Viewing page 52 of 93

46.

in his second expedition, but if this were the case and any of them reached the hands of the natives, (who would have valued them as ornaments and cherished them with great care) it is reasonable to expect to find some specimens at or near St. Augustine.  And again, they might have been brought by De Ayllon, but, if so it seems more than likely that some pieces would have been unearthed upon the coast of South Carolina.  The same conclusion holds good in respect to the settlement of Pensacola in 1559, and even if any were there discovered they would doubtless have borne the Mexican stamp.  Indeed, there is a bare possibility that coin of the date in question may have reached St. Augustine through Menendez as late as 1565, and even later, but, agreeably to experience in such matters, it does not appear to come within the limits of credibility.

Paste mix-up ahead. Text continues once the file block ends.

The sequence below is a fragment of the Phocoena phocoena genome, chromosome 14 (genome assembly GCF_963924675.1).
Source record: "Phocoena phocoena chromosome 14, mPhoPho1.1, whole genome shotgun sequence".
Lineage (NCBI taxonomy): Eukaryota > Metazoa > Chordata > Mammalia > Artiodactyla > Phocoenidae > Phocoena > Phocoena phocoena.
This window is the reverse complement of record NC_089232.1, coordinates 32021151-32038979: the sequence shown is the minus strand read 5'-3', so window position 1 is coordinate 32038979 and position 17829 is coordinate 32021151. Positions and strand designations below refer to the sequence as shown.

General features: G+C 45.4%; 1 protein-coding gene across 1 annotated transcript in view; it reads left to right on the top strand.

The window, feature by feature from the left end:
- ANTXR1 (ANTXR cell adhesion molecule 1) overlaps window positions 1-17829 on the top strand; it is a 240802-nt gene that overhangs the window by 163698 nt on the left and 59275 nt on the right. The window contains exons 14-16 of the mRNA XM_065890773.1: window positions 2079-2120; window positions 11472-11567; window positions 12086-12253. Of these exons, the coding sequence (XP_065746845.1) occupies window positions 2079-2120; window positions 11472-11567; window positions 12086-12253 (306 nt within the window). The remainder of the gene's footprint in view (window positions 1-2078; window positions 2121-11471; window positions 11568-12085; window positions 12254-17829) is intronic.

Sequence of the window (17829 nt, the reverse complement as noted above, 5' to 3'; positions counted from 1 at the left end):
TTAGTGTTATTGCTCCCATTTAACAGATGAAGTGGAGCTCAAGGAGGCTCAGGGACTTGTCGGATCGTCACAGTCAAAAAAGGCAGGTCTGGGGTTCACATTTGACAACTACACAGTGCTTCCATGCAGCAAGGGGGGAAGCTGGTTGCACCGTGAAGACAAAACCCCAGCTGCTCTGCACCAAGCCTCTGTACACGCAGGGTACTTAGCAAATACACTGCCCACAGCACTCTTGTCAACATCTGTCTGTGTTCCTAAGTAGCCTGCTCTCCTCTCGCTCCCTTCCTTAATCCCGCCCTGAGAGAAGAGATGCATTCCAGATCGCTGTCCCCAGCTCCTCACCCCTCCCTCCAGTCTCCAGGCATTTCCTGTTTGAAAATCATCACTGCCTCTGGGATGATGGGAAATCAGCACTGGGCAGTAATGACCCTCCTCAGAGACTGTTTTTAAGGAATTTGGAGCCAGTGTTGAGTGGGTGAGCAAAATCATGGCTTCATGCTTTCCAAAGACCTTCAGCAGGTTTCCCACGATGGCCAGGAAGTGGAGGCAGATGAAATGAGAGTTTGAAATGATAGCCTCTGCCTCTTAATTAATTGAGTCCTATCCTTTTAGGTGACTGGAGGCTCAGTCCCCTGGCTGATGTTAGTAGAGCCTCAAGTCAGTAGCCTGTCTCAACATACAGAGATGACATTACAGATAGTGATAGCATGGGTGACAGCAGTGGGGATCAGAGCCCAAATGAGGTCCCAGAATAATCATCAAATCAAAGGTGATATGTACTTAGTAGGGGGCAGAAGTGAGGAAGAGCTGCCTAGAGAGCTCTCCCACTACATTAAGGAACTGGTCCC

And yet, notwithstanding mounds have been opened for hundreds of miles
Please note that the language and terminology used in this collection reflects the context and culture of the time of its creation, and may include culturally sensitive information. As an historical document, its contents may be at odds with contemporary views and terminology. The information within this collection does not reflect the views of the Smithsonian Institution, but is available in its original form to facilitate research. For questions or comments regarding sensitive content, access, and use related to this collection, please contact transcribe@si.edu.